Title: Thermal assisted vacuum extraction of perchlororethylene. Main report 
Resource Type: document --> technical publication --> report 
Country: Denmark 
Year: 2003 
Availability: Environmental project, Miljørapport nr. 823 
Author 1/Producer: Jørgensen, T.H. 
Other Authors/Producers: Jepsen, J.D.; Nissen, L.; Skou, H. and Gudbjerg, J. 
Author / Producer Type: Agency, regulator or other governmental or inter-governmental body 
Publisher: The Danish Environmental Protection Agency, Miljøstyrelsen 
Publisher City: Strandgade 29, DK-1405 Copenhagen K, Denmark 
ISBN: 87-7972-751-4 
Report / download web link (=direct link): http://www2.mst.dk/common/Udgivramme/Frame.asp?pg=http://www ...  
Format (e.g. PDF): PDF 
Size: (e.g. 20mb) 114 
EUGRIS Keyword(s): Contaminated land-->Remediation options-->In situ treatment technologies
 
Short description: Soil and groundwater contamination with tetrachloroethylene (PCE) produced a soil air contamination covering more 10,000 m³ and affected the indoor climate in hundreds of apartments. The unsaturated zone was cleaned by vacuum extraction, supplemented by steam injection, while groundwater cleanup was by chemical oxidation by injection of potassium permanganate.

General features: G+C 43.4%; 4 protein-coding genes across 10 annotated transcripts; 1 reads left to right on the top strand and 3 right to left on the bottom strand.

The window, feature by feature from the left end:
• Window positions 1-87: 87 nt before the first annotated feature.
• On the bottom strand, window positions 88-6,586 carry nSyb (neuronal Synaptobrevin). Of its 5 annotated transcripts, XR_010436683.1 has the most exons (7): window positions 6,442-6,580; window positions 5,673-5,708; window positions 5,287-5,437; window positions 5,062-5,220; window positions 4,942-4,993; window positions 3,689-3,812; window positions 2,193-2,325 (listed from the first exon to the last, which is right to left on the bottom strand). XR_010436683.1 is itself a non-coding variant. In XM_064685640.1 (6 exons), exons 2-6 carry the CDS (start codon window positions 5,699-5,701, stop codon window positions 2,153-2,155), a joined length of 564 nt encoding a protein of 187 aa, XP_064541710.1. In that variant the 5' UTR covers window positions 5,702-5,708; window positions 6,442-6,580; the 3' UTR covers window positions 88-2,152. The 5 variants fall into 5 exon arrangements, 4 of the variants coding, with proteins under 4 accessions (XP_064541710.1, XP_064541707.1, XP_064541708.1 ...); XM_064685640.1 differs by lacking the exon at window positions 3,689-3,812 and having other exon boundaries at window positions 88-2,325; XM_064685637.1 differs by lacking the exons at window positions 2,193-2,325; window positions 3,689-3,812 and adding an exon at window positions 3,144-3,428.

Long description: In order to achieve a rapid release of PCE, vacuum extraction was supplemented by heating of the soil by steam injection. As the contamination source was only 1-2 m below the existing houses, heat was applied below the source. Concerns concerning uncontrolled spreading of contamination and of steam as well as the risk of subsidence were addressed in the design phase. An area of approx. 400 m² was affected by the steam injection; and 300 m² was heated to temperatures exceeding 90°C. The steam front spread mainly horizontally and heating was greatest from the groundwater table in 6.5-7 m´s depth to 4 m below ground level. Heating above 3.5 m depth occurred by heat conduction and the critical temperature was estimated to be 50°C in 1.5 m´s depth. Air was added to the injected steam in order to minimise possible condensation of PCE. A number of difficulties arose in connection with cooling, noise levels, clogging, steam generator and poor capacity of the horizontal vacuum extraction filters. However cleanup of the source areas was completed 3 months ahead of schedule and after 1 year's operation the soil air concentrations in the source area were reduced from 66,000 mg/m³ to below 5 mg/m³. 
Submitted By: Dr Jacqueline Falkenberg WhoDoesWhat?      Last update: 02/04/2007